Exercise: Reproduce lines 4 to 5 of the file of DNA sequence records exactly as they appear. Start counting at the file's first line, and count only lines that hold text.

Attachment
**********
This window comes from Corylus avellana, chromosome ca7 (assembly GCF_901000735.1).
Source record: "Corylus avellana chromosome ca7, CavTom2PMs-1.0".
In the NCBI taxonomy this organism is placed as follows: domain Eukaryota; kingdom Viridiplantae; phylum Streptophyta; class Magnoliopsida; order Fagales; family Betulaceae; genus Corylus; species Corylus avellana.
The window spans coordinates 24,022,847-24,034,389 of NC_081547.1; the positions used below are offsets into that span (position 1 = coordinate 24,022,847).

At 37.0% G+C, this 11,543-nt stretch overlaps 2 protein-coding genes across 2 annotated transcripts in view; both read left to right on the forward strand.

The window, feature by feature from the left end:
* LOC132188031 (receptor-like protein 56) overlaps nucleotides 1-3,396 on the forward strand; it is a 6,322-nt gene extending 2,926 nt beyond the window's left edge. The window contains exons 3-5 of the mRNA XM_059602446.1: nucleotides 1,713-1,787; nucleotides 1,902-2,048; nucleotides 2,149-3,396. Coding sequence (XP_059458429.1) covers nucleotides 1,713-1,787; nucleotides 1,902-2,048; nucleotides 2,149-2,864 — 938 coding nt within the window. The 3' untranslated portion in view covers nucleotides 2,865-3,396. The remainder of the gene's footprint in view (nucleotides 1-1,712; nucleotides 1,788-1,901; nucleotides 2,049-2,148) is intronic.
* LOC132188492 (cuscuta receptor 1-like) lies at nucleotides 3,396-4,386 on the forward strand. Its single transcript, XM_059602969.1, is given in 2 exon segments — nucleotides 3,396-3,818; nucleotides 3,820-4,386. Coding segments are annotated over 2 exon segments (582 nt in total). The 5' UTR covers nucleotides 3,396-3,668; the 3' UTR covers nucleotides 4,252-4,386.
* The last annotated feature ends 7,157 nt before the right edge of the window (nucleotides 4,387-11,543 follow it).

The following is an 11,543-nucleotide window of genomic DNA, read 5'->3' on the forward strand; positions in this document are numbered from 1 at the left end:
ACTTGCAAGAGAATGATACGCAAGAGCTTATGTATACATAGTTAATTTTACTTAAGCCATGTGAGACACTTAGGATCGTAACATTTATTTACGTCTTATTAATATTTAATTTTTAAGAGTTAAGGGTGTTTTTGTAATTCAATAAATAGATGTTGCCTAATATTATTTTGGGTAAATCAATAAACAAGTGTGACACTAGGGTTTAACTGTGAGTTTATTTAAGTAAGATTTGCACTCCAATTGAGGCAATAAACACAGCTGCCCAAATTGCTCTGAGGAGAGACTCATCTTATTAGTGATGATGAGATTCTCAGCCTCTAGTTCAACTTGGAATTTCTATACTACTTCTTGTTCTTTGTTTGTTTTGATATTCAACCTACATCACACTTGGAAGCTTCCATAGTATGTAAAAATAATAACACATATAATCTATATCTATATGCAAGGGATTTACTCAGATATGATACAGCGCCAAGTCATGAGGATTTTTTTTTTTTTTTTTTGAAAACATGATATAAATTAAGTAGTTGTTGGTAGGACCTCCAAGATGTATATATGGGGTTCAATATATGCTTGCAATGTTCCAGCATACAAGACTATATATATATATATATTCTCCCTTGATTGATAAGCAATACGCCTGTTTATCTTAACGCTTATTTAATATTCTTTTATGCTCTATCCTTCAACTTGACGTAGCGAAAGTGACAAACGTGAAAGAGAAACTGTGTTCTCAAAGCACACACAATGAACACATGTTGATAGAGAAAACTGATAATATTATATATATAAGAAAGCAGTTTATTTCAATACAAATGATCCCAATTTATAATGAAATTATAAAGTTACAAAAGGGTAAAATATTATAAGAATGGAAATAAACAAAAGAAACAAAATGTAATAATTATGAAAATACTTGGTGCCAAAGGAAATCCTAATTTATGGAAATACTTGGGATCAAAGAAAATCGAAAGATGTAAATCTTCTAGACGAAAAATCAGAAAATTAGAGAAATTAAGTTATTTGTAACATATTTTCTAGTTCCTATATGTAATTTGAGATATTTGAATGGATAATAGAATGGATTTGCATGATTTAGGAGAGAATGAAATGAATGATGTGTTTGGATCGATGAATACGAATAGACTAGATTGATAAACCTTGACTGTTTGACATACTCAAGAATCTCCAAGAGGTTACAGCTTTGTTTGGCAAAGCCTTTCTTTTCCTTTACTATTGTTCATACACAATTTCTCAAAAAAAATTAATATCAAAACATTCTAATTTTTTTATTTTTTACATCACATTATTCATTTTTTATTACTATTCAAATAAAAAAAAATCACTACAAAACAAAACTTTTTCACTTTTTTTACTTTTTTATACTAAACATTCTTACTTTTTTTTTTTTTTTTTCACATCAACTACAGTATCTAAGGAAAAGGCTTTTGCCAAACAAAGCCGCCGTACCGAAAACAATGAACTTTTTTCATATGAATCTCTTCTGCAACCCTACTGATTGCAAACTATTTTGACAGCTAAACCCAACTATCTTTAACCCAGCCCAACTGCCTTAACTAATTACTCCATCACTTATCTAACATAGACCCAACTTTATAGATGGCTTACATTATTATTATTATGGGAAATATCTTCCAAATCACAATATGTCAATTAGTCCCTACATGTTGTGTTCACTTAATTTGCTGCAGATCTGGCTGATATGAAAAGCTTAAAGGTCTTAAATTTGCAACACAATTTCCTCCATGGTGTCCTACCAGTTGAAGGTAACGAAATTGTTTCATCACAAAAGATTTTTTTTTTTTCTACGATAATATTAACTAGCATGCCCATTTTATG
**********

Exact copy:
The window spans coordinates 24,022,847-24,034,389 of NC_081547.1; the positions used below are offsets into that span (position 1 = coordinate 24,022,847).

At 37.0% G+C, this 11,543-nt stretch overlaps 2 protein-coding genes across 2 annotated transcripts in view; both read left to right on the forward strand.